Cardiopulmonary MedicineOriginal Article

Age-Related Decline in Chest Wall Mobility: A Cross-Sectional Study Among Community-Dwelling Elderly Women

Daiki Adachi, RPT, BS; Minoru Yamada, PhD; Shu Nishiguchi, RPT, MSc; Naoto Fukutani, RPT, MSc; Takayuki Hotta, RPT, BS; Yuto Tashiro, RPT, BS; Saori Morino, RPT, BS; Hidehiko Shirooka, RPT, BS; Yuma Nozaki, RPT, BS; Hinako Hirata, RPT, BS; Moe Yamaguchi, RPT, BS; and Tomoki Aoyama, MD, PhD
Notes and Affiliations
Notes and Affiliations

Accepted: December 22, 2014

Published: June 1, 2015

J Osteopath Med; 115(6): 384-389

Context: Chest wall mobility is strongly related to respiratory function; however, the effect of aging on chest wall mobility—and the level at which this mobility is most affected—remains unclear.

Objectives: To investigate age-related differences in chest wall mobility and respiratory function among elderly women in different age groups.

Methods: This cross-sectional observational study was performed in Himeji City in Hyogo Prefecture and Ayabe City in Kyoto Prefecture in Japan. Inclusion criteria were female sex, age 65 years or older, community resident, and ability to ambulate independently, with or without an assistive device. Thoracic excursion at the axillary and xiphoid levels and at the level of the tenth rib was measured with measuring tape. Respiratory function, including forced vital capacity (FVC) and forced expiratory volume in 1 second (FEV1), was assessed by spirometry, and FVC percent predicted (%FVC), FEV1 percent predicted (%FEV1), and FEV1/FVC were calculated. Chest wall mobility and respiratory function were compared among 4 age groups.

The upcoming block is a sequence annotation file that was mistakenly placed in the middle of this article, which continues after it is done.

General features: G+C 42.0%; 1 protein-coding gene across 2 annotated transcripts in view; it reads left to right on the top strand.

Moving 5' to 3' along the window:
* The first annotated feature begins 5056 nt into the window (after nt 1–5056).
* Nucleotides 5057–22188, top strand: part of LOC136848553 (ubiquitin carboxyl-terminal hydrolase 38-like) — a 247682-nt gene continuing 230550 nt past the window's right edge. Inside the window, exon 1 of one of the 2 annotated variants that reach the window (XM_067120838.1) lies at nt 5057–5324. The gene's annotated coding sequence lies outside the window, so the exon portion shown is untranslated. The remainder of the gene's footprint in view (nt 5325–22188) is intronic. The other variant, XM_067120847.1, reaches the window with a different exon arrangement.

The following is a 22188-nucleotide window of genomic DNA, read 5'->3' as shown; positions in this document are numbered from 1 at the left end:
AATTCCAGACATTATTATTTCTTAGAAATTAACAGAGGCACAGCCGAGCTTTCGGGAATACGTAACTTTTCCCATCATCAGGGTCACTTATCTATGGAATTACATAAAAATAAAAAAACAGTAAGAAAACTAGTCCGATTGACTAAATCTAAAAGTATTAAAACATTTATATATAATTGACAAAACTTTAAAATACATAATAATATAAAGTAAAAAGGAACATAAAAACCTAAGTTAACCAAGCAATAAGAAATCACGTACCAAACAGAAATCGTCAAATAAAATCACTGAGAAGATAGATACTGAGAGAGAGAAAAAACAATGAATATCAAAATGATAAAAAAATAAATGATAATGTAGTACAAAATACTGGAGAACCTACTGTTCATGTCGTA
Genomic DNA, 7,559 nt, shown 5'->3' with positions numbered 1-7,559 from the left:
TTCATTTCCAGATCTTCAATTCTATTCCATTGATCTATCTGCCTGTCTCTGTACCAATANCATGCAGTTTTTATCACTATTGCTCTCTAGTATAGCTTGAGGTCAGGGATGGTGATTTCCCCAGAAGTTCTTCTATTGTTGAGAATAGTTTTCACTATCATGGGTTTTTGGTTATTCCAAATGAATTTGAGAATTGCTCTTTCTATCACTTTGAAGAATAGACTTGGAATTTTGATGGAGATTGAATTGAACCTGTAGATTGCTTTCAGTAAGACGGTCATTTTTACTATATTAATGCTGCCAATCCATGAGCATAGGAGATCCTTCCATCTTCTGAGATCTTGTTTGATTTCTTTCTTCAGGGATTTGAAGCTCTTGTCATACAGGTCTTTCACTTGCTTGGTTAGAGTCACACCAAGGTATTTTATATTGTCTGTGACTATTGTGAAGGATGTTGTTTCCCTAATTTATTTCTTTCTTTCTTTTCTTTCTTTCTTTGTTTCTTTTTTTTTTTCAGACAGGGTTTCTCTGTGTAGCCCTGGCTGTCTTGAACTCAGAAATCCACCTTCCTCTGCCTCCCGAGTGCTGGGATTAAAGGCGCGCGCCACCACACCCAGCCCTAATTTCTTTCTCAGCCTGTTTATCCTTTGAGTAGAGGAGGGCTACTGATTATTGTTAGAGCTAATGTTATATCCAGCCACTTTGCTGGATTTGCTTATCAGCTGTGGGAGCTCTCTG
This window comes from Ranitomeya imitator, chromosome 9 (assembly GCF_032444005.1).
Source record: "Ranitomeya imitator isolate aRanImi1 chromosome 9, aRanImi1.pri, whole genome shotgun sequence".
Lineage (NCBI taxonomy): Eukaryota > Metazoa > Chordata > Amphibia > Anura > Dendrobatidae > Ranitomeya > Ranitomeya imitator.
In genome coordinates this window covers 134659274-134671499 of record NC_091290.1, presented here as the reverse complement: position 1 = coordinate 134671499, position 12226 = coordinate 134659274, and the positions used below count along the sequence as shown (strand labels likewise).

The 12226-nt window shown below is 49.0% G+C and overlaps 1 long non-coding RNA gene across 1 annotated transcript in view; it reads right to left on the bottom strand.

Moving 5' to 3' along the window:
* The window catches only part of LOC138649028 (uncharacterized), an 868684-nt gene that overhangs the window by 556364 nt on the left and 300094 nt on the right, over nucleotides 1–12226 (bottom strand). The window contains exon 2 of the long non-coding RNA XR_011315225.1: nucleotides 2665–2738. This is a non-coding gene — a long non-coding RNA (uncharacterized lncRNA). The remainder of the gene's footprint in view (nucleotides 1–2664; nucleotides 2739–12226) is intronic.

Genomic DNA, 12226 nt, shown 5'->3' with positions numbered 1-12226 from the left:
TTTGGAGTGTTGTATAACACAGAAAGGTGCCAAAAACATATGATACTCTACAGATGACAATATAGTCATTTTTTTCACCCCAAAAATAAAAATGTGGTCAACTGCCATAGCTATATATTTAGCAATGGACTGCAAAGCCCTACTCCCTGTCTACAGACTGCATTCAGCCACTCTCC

Results: Of 251 potential participants, 132 met the inclusion criteria. Participants were divided into 4 age groups: group 1, 65 to 69 years; group 2, 70 to 74 years; group 3, 75 to 79 years; and group 4, 80 years or older. Statistically significant differences were found in thoracic excursion at the axillary level between groups 1 and 4 and between groups 2 and 4 when adjusted for height and weight (F4.52, P=.01). In addition, statistically significant differences were found in the FVC and FEV1 values between groups 1 and 3 and between groups 2 and 3 (FVC: F4.97, P=.01; FEV1: F6.17, P=.01).

Conclusions: Chest wall mobility at the axillary level and respiratory function decreased with age in community-dwelling women aged 65 years or older. Further longitudinal studies are required to clarify the effects of aging on chest wall mobility and respiratory function.

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